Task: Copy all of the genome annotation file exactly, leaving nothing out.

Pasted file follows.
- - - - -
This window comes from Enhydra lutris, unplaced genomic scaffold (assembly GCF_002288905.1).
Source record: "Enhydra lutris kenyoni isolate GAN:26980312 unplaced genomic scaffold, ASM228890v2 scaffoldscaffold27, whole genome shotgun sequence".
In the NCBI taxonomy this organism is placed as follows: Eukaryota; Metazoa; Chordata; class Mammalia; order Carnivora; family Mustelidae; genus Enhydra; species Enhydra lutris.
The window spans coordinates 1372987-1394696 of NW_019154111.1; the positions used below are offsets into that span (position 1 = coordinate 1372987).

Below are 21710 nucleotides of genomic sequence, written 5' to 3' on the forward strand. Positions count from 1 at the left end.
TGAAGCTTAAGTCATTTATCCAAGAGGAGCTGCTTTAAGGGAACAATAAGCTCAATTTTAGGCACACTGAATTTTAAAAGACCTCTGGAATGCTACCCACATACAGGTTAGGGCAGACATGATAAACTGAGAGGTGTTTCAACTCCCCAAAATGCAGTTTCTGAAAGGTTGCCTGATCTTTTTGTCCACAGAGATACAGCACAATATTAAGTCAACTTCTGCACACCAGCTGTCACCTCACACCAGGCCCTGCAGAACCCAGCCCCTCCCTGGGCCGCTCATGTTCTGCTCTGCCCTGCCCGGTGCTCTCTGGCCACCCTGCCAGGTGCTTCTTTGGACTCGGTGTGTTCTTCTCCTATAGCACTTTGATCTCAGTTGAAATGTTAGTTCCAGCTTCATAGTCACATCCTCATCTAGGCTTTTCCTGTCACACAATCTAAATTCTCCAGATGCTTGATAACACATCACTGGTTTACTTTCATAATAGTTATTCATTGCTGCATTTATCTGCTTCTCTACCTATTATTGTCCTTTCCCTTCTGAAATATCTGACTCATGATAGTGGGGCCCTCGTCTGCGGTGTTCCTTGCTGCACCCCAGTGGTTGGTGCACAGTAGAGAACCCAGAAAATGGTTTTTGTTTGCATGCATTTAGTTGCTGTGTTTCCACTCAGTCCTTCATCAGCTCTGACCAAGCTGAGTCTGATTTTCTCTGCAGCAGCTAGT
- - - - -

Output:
This window comes from Enhydra lutris, unplaced genomic scaffold (assembly GCF_002288905.1).
Source record: "Enhydra lutris kenyoni isolate GAN:26980312 unplaced genomic scaffold, ASM228890v2 scaffoldscaffold27, whole genome shotgun sequence".
In the NCBI taxonomy this organism is placed as follows: Eukaryota; Metazoa; Chordata; class Mammalia; order Carnivora; family Mustelidae; genus Enhydra; species Enhydra lutris.
The window spans coordinates 1372987-1394696 of NW_019154111.1; the positions used below are offsets into that span (position 1 = coordinate 1372987).

Below are 21710 nucleotides of genomic sequence, written 5' to 3' on the forward strand. Positions count from 1 at the left end.
TGAAGCTTAAGTCATTTATCCAAGAGGAGCTGCTTTAAGGGAACAATAAGCTCAATTTTAGGCACACTGAATTTTAAAAGACCTCTGGAATGCTACCCACATACAGGTTAGGGCAGACATGATAAACTGAGAGGTGTTTCAACTCCCCAAAATGCAGTTTCTGAAAGGTTGCCTGATCTTTTTGTCCACAGAGATACAGCACAATATTAAGTCAACTTCTGCACACCAGCTGTCACCTCACACCAGGCCCTGCAGAACCCAGCCCCTCCCTGGGCCGCTCATGTTCTGCTCTGCCCTGCCCGGTGCTCTCTGGCCACCCTGCCAGGTGCTTCTTTGGACTCGGTGTGTTCTTCTCCTATAGCACTTTGATCTCAGTTGAAATGTTAGTTCCAGCTTCATAGTCACATCCTCATCTAGGCTTTTCCTGTCACACAATCTAAATTCTCCAGATGCTTGATAACACATCACTGGTTTACTTTCATAATAGTTATTCATTGCTGCATTTATCTGCTTCTCTACCTATTATTGTCCTTTCCCTTCTGAAATATCTGACTCATGATAGTGGGGCCCTCGTCTGCGGTGTTCCTTGCTGCACCCCAGTGGTTGGTGCACAGTAGAGAACCCAGAAAATGGTTTTTGTTTGCATGCATTTAGTTGCTGTGTTTCCACTCAGTCCTTCATCAGCTCTGACCAAGCTGAGTCTGATTTTCTCTGCAGCAGCTAGT